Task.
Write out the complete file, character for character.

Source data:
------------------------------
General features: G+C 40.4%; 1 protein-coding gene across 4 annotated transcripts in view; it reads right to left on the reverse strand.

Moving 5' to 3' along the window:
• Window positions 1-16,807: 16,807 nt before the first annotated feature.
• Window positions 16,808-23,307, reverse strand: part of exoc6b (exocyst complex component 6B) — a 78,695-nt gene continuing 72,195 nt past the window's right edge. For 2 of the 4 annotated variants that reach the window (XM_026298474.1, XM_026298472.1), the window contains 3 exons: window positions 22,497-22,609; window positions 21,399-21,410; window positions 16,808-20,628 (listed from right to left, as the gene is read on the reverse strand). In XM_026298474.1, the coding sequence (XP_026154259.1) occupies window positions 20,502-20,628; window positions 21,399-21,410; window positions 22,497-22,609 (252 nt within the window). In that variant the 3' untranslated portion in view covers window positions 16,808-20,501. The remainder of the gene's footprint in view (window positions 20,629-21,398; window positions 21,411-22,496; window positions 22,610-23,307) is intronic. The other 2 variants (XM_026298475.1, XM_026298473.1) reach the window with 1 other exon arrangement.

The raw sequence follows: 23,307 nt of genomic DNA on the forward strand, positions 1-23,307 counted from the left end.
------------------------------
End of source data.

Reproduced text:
General features: G+C 40.4%; 1 protein-coding gene across 4 annotated transcripts in view; it reads right to left on the reverse strand.

Moving 5' to 3' along the window:
• Window positions 1-16,807: 16,807 nt before the first annotated feature.
• Window positions 16,808-23,307, reverse strand: part of exoc6b (exocyst complex component 6B) — a 78,695-nt gene continuing 72,195 nt past the window's right edge. For 2 of the 4 annotated variants that reach the window (XM_026298474.1, XM_026298472.1), the window contains 3 exons: window positions 22,497-22,609; window positions 21,399-21,410; window positions 16,808-20,628 (listed from right to left, as the gene is read on the reverse strand). In XM_026298474.1, the coding sequence (XP_026154259.1) occupies window positions 20,502-20,628; window positions 21,399-21,410; window positions 22,497-22,609 (252 nt within the window). In that variant the 3' untranslated portion in view covers window positions 16,808-20,501. The remainder of the gene's footprint in view (window positions 20,629-21,398; window positions 21,411-22,496; window positions 22,610-23,307) is intronic. The other 2 variants (XM_026298475.1, XM_026298473.1) reach the window with 1 other exon arrangement.

The raw sequence follows: 23,307 nt of genomic DNA on the forward strand, positions 1-23,307 counted from the left end.